• Joy E
    The Courageous Women Who Became “D Day Girls”
    D Day Girls is a readable introduction to the women who served in the UK Special Operations Executive (SOE) in France during World War II. For anyone who has read earlier histories of the brave activities of the SOE, this book does not add a lot of new material. A new generation of readers will learn about the dangers these women faced and their contribution to the fight against the Nazi occupation of France. The betrayals and the cooperation from the French population are part of the story.

    One quibble is that for much of the book the expected time frame for D Day is 1943. That earlier D Day never materializes and with little transition we are suddenly reading about the events leading to the real 1944 D Day. But that aside this book should encourage readers to look at the full memoirs and other, more detailed books and films about the women of the SOE, those who survived and those who didn’t.
  • Joyce Wenz
    An untold story
    This book has important information and is well researched. I feel it was a little choppy in jumping to different women; a flow was missing. It needs more detailed escapades to create tension and excitement. It reads more as a thesis than a story. It is important to tell their story; having read Lilac Girls, Atomic Girls, Hidden Figures, etc. I am so glad the women's accomplishments are being recorded so our children and grandchildren will know how brave and involved our ancestors were in these battles and discoveries.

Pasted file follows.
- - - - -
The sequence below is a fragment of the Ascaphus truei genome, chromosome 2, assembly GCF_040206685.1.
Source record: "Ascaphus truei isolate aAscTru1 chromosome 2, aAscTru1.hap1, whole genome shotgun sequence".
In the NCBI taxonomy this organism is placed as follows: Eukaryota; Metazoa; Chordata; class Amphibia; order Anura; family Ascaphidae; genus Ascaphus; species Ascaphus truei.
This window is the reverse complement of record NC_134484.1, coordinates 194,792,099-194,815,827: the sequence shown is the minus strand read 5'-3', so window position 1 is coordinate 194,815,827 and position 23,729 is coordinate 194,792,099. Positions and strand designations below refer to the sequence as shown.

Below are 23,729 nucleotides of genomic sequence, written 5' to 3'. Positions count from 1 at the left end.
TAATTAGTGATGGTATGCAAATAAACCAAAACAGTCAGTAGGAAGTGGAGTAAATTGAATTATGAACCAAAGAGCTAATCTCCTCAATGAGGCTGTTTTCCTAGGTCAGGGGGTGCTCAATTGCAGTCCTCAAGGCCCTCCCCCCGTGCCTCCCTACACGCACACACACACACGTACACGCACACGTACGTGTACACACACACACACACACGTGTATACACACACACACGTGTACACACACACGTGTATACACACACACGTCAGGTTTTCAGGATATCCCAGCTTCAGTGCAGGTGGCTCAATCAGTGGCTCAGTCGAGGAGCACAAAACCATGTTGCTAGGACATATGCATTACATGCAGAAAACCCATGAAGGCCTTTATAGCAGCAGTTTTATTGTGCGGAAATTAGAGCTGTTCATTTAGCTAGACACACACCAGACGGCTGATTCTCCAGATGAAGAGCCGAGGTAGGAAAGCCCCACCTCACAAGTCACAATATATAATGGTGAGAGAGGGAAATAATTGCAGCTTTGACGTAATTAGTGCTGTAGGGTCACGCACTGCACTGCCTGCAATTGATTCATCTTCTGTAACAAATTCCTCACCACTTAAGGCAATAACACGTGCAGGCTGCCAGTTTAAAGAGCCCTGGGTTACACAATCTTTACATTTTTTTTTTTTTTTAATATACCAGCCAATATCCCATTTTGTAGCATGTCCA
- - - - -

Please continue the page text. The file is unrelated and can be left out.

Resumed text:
• Carol F. (Lake Linden, MI)
    D Day Girls
    It seems that lately there are more books about women who took part in WWII. I would say that this book was more a history of the war rather than the story of the heroic women who took part in D Day. I never felt that I got to know these women in any way. Code Girls (which I recently read) gave the readers a rich background of the girls and you remembered each one from chapter to chapter. I commend the author for the research involved but felt somewhat mislead by the book description. Would not recommend.